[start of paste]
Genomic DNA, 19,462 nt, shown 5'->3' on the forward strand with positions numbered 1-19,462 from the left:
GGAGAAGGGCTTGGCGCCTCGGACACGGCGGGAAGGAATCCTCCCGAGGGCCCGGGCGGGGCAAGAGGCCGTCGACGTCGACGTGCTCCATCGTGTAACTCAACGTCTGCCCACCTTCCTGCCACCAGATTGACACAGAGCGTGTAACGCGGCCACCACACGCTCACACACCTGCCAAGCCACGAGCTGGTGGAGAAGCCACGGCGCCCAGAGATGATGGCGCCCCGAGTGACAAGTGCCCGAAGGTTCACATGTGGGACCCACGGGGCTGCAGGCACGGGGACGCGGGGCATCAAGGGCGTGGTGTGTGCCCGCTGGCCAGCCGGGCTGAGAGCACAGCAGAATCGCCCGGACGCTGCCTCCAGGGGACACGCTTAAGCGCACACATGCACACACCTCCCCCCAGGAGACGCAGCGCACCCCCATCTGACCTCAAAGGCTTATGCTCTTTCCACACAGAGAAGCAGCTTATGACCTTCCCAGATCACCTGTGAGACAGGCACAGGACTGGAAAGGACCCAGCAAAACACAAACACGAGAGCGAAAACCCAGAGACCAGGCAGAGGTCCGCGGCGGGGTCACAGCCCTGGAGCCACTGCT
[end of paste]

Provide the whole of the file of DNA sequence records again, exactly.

Genomic DNA, 19,462 nt, shown 5'->3' on the forward strand with positions numbered 1-19,462 from the left:
GGAGAAGGGCTTGGCGCCTCGGACACGGCGGGAAGGAATCCTCCCGAGGGCCCGGGCGGGGCAAGAGGCCGTCGACGTCGACGTGCTCCATCGTGTAACTCAACGTCTGCCCACCTTCCTGCCACCAGATTGACACAGAGCGTGTAACGCGGCCACCACACGCTCACACACCTGCCAAGCCACGAGCTGGTGGAGAAGCCACGGCGCCCAGAGATGATGGCGCCCCGAGTGACAAGTGCCCGAAGGTTCACATGTGGGACCCACGGGGCTGCAGGCACGGGGACGCGGGGCATCAAGGGCGTGGTGTGTGCCCGCTGGCCAGCCGGGCTGAGAGCACAGCAGAATCGCCCGGACGCTGCCTCCAGGGGACACGCTTAAGCGCACACATGCACACACCTCCCCCCAGGAGACGCAGCGCACCCCCATCTGACCTCAAAGGCTTATGCTCTTTCCACACAGAGAAGCAGCTTATGACCTTCCCAGATCACCTGTGAGACAGGCACAGGACTGGAAAGGACCCAGCAAAACACAAACACGAGAGCGAAAACCCAGAGACCAGGCAGAGGTCCGCGGCGGGGTCACAGCCCTGGAGCCACTGCT